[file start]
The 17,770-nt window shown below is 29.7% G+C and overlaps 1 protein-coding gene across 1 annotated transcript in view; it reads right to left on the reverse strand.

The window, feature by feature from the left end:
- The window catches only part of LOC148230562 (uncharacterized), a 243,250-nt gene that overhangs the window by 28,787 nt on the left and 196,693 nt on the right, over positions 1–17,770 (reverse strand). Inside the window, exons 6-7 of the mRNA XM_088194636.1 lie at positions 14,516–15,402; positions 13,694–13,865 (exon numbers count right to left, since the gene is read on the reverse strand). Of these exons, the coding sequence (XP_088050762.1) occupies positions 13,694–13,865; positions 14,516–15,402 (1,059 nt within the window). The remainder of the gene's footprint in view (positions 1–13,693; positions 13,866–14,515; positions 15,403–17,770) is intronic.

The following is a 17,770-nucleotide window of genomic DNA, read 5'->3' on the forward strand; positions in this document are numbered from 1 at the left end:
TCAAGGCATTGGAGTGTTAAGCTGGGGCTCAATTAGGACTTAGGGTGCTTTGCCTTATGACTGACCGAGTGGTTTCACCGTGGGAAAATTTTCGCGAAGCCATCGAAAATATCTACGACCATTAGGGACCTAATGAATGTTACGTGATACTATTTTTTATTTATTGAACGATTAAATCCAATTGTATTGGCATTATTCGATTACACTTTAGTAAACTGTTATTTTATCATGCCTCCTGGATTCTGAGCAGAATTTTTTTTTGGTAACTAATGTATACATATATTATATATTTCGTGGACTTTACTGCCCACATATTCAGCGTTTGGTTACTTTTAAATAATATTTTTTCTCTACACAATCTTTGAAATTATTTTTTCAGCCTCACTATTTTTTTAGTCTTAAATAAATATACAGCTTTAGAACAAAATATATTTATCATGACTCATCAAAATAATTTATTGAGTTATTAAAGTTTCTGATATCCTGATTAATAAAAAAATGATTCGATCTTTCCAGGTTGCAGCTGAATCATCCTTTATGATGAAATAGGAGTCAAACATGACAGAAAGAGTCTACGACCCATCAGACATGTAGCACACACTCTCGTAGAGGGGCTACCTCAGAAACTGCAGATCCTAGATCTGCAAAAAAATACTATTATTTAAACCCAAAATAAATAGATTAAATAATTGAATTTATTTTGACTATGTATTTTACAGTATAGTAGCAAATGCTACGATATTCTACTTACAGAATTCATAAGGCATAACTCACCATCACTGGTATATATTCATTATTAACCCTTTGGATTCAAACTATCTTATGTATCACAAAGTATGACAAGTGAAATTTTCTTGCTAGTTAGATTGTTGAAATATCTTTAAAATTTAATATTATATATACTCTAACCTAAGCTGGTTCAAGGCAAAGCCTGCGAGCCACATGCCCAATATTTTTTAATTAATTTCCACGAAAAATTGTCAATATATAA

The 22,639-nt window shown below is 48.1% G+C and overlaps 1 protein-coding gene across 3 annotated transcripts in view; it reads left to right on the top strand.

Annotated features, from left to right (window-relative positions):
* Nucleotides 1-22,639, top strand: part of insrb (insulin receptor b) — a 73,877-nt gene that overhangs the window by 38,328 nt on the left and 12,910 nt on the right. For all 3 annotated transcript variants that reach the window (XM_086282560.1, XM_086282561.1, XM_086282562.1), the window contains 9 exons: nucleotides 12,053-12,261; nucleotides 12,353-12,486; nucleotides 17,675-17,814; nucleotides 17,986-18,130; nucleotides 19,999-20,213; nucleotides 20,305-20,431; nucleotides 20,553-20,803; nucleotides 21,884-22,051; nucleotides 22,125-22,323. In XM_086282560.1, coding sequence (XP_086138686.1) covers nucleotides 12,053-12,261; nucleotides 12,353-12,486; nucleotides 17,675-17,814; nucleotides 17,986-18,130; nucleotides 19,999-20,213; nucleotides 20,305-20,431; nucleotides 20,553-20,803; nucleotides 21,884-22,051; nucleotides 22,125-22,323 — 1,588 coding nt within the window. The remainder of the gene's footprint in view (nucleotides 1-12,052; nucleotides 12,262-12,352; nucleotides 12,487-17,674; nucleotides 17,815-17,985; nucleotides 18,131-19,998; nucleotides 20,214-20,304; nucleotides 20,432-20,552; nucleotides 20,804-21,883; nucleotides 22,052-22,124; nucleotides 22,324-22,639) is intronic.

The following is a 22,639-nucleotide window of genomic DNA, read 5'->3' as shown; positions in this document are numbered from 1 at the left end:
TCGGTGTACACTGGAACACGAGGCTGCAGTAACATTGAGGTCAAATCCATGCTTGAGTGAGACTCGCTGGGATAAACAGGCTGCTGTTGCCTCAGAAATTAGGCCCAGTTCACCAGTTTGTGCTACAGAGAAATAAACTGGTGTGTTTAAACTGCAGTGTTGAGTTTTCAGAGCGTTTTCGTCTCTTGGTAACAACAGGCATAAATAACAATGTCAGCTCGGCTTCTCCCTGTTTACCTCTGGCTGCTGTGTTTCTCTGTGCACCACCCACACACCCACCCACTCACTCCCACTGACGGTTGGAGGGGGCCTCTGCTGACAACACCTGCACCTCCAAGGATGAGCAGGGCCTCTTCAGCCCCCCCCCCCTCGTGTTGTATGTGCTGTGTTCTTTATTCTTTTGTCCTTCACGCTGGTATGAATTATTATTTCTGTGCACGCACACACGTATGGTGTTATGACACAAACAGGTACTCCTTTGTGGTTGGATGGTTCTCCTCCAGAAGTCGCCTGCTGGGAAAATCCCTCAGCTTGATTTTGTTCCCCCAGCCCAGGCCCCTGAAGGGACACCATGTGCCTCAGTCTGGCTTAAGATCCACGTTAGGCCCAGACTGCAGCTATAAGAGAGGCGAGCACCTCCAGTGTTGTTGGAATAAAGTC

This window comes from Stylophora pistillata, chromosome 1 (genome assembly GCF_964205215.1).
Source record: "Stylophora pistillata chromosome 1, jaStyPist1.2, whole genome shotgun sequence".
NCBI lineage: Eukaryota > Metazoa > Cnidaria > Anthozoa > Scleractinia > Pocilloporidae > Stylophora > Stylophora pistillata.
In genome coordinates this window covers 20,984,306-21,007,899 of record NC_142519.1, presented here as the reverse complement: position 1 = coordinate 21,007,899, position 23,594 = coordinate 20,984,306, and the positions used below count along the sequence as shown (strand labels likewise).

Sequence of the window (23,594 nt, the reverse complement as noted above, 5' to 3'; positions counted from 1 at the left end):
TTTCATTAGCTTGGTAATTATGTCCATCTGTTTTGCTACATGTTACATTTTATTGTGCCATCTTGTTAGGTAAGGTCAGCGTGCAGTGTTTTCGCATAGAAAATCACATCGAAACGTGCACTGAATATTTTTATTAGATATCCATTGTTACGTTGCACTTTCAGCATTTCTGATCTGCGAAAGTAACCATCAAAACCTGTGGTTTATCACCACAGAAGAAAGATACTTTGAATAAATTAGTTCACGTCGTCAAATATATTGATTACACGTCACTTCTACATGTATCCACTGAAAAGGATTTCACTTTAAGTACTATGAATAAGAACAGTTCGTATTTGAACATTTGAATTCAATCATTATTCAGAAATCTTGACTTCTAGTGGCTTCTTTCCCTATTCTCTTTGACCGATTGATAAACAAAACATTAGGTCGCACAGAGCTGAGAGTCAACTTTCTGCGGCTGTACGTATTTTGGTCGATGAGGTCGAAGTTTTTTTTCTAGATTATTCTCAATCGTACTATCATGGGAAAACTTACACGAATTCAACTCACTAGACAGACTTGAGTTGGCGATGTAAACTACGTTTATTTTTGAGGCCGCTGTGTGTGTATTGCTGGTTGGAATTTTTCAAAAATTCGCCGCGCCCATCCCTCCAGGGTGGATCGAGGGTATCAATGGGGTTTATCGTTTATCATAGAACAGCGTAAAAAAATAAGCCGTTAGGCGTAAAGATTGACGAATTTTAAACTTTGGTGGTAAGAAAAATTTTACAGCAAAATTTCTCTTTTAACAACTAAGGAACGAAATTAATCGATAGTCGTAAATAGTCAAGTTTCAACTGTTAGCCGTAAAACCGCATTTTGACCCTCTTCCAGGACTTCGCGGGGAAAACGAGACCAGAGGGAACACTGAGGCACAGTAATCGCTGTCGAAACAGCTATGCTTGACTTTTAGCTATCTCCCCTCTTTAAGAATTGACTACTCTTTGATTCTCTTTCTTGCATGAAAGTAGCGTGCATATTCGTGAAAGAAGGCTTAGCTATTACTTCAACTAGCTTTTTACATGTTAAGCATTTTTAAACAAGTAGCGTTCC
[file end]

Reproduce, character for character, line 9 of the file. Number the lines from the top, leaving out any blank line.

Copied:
The following is a 22,639-nucleotide window of genomic DNA, read 5'->3' as shown; positions in this document are numbered from 1 at the left end: